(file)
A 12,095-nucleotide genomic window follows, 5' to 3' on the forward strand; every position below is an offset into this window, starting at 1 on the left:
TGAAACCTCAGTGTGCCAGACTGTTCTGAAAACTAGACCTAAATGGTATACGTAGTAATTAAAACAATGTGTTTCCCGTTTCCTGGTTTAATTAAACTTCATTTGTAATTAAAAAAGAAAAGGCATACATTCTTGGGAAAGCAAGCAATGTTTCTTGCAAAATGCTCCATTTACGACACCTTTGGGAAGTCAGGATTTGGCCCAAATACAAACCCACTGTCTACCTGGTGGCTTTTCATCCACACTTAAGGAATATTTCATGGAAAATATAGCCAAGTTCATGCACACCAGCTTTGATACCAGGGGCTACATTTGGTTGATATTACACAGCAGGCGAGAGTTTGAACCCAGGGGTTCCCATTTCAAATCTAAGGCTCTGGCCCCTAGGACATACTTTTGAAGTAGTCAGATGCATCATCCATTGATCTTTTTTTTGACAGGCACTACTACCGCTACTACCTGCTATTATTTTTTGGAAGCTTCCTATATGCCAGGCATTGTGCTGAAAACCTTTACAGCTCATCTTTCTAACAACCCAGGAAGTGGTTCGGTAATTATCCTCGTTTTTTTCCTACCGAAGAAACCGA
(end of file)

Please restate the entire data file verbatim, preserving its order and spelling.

A 12,095-nucleotide genomic window follows, 5' to 3' on the forward strand; every position below is an offset into this window, starting at 1 on the left:
TGAAACCTCAGTGTGCCAGACTGTTCTGAAAACTAGACCTAAATGGTATACGTAGTAATTAAAACAATGTGTTTCCCGTTTCCTGGTTTAATTAAACTTCATTTGTAATTAAAAAAGAAAAGGCATACATTCTTGGGAAAGCAAGCAATGTTTCTTGCAAAATGCTCCATTTACGACACCTTTGGGAAGTCAGGATTTGGCCCAAATACAAACCCACTGTCTACCTGGTGGCTTTTCATCCACACTTAAGGAATATTTCATGGAAAATATAGCCAAGTTCATGCACACCAGCTTTGATACCAGGGGCTACATTTGGTTGATATTACACAGCAGGCGAGAGTTTGAACCCAGGGGTTCCCATTTCAAATCTAAGGCTCTGGCCCCTAGGACATACTTTTGAAGTAGTCAGATGCATCATCCATTGATCTTTTTTTTGACAGGCACTACTACCGCTACTACCTGCTATTATTTTTTGGAAGCTTCCTATATGCCAGGCATTGTGCTGAAAACCTTTACAGCTCATCTTTCTAACAACCCAGGAAGTGGTTCGGTAATTATCCTCGTTTTTTTCCTACCGAAGAAACCGA